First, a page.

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August 17, 2001

More about Brentís early days on the CNR

logging dam  
An open control dam on the Petawawa River near Brent.(Flo Bucknell photo)

The very early days of Brent on the CNR "Algonquin Route" were looked at last week. The 1920s and up to the Depression years were active with the Brent Lumber Company and the Gilles Lumber Company pushing the population up to close to 300. There were also as many as 60 railway staff taking room and board during their turnaround time at this division point. A town restaurant was established and run by Alphonse Normand for several years, followed by George Mateo. George provided a full -course steak dinner for fifty cents. Mr. Normand had a punch card for twenty-one meals for seven dollars. He worked on the railway, and after retirement ran the fire tower for several years.

In a recent conversation with Frances Normand (Shaw), one of Alphonse's seven daughters, she reminisced about the first school at Brent-a CNR passenger coach adapted as a classroom in 1928. It lasted until 1966, when the usual twenty-five to thirty-five students had dropped to four. Frances' daughter Claudia, and Claudia's husband Ron, have done considerable research on Brent and have collected numerous photographs, some of which are shown here.
 

Railroad school car

The Brent school car, students, and teacher at Brent in the 1920s. (Claudia (Normand) Newman photo)

Almost everyone from Brent that I have talked to has very positive memories of Brent, but there were some tragedies of note. The Brent Lumber Company is on record for some serious logging deaths. Nine workers going to camp in a pointer boat failed to notice the sluce gate open on one of the dams on the Petawawa River, and were swept to their deaths. They are remembered in a cemetery at Brent where they were buried with a cross and a logging chain enclosure. (The old Gilles Alligator sat on the shore near the cemetery for years, until it was taken to the Algonquin Park Logger's Museum near Whitney, where it was refurbished.)

Sandy Geegan, who later ran the first Brent store, was a camp cook when six of his friends were drowned in an upset pointer and buried in the mill yard. (Jerry McGaughey later ran the Brent store for years. It is now a satellite of the Algonquin Outfitters run by Jake Pigeon, and where a wide variety of supplies are available.) Jim MacPherson, who lives in Castle Arms II in North Bay, recently told me the story of his father, a river drive foreman who was killed during a dynamite blast used to break up a log jam on the Petawawa River in 1930.

Many families (the Balls, Waldriffs, Bucknells, Lavignes, Rotars, Petroffs, Depenciers, etc.) spent decades at Brent, and many still have cottages there today among the twenty or so that still remain on leased land. They have positive memories of the school, the dances, fishing, swimming, hunting and berry picking, and many who left when the train and the road (in winter) were shut down would have continued to live there to this day.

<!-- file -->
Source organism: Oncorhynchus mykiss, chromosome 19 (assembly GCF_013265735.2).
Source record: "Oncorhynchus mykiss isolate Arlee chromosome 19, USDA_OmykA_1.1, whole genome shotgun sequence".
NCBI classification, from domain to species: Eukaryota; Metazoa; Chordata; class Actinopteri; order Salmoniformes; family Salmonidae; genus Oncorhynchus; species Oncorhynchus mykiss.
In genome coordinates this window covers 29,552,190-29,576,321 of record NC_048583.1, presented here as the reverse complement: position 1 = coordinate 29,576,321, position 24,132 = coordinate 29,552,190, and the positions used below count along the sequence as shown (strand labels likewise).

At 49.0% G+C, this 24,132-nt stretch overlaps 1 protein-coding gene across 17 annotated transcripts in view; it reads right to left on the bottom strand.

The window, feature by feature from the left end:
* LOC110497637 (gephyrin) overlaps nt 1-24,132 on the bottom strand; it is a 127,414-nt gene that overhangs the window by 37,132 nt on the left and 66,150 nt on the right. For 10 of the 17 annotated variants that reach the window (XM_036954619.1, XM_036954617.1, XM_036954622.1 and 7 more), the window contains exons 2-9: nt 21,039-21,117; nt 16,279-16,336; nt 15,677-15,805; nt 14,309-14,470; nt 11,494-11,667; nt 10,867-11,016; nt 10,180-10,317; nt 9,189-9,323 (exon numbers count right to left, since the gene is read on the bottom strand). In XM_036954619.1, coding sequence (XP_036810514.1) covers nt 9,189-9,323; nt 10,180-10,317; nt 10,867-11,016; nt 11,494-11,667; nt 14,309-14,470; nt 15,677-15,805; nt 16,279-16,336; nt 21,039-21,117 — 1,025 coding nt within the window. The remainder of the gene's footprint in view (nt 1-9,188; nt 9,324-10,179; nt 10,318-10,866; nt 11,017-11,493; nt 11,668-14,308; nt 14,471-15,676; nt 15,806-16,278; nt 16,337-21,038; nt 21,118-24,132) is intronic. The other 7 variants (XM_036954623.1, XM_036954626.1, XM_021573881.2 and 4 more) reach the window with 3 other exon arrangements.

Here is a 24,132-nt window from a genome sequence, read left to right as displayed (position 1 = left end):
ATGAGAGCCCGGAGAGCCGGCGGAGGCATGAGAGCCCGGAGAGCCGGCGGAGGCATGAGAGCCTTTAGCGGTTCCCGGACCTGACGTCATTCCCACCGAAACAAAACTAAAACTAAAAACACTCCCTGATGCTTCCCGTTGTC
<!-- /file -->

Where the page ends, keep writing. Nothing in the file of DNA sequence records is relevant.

Four of the seven Normand daughters-Madeleine, Eva, Matilda and Margaret-in front of their father's restaurant at Brent in the 1920s. All married, had children, and are now deceased.

 

Adam Pitz, one of the real Brent characters whose family came from Romania and worked on the railway, died in Brent in 1996 after sixty-six years there. The eccentric bachelor lived in primitive conditions, drinking a lot and playing his fiddle. On one occasion he fiddled himself off the porch at a party and broke his leg. When he got to the hospital in Mattawa the nurses-besides being highly entertained by him-discovered that he hadn't washed in years and that his pockets were full of wads of money.

Park Rangers (Hughes, Stringer, Grant, Robinson, etc.) were an important part of Brent life. Their office/home was just east of Brent and remains today as a rental unit for park visitors. My son and I used it yesterday and the day before for a photo exhibit, talk, and book signing for our new book on Brent My Childhood in the Bush.

In the late 1970s a modern bunkhouse remained with two CNR men (Len and Lawrence Sawchuck) the only CNR staff and four women who came in by snowmobile to assist. As mentioned above, several families hung on when the mail, express and passenger service was cancelled, and later when the road was closed in winter. Postmaster Mike Mandryk and others got the local MP to get the mail service restored temporarily, and train crews brought in food for the people isolated there during the winter. The rails were pulled up in 1996, the year Adam Pitz died and the year the leases were to run out on the cottage sites (later extended to 2017).

In terms of the future of Brent, the Algonquin Park Master Plan (1999) has designated a fourteen and nine hectare Developmental Zone on either side of the Brent town site. There is also a designated Historical Zone (the cemetery) and a Nature Reserve Zone on the point. There is also a possibility that the abandoned rail line could be acquired by the park and developed as a trail, if ecological concerns can be resolved. As an Access Point, Brent can be assured of a future for a long time to come.

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